Parallel Governance and Political Order in Contested Territory: Evidence from the Indo-Naga Ceasefire
This paper (joint work with Shalaka Thakur) examines the parallel governance system that has emerged under the protracted ceasefire between the Indian government and the separatist National Socialist Council of Nagaland/Nagalim (Isak-Muivah) or NSCN(IM). Drawing on fieldwork in Ukhrul district in Manipur, we explain how parallel military and civilian structures co-exist, and the nature of their interaction. In doing so, we evaluate the consequences of this system of shared sovereignty in terms of India’s approach to separatist insurgency management, and to the broader literature on political order after violent conflict. An early draft version of the paper is available at: https://goo.gl/v8y7n6.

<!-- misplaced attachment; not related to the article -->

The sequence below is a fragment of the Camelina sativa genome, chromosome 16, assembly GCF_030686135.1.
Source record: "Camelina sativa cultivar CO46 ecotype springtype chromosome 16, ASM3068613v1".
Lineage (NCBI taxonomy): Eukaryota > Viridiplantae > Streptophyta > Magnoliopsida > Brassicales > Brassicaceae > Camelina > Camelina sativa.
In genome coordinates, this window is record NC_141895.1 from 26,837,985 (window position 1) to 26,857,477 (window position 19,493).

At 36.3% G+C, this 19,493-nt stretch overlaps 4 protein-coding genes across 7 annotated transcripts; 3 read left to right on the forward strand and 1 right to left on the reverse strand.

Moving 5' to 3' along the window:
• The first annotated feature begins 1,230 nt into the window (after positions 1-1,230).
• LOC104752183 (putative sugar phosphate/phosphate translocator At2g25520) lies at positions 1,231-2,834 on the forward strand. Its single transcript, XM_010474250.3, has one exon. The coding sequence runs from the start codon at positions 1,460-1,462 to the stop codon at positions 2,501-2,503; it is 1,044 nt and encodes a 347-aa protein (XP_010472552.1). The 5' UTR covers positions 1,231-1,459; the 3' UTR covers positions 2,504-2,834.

Rajesh Venugopal is Assistant Professor at the London School of Economics (LSE)'s Department of International Development. He researches on ethnic conflict, development theory, and nationalism, mostly with respect to Sri Lanka and India. His recent writings have been on natural disasters in Kashmir, mass hysteria in Sri Lanka, the Indo-Naga cease-fire, the concept of neoliberalism, and the social construction of failure in development. His recently completed book on the Sri Lankan ethnic conflict is due for release in 2018 by Cambridge University Press.
The South Asia Seminar is co-funded by the Ashmolean Museum, the Asian Studies Centre of St Antony’s College, the Contemporary South Asian Studies Programme at the School of Interdisciplinary Area Studies, the Department for International Development and Faculty of History and the Faculty of Oriental Studies.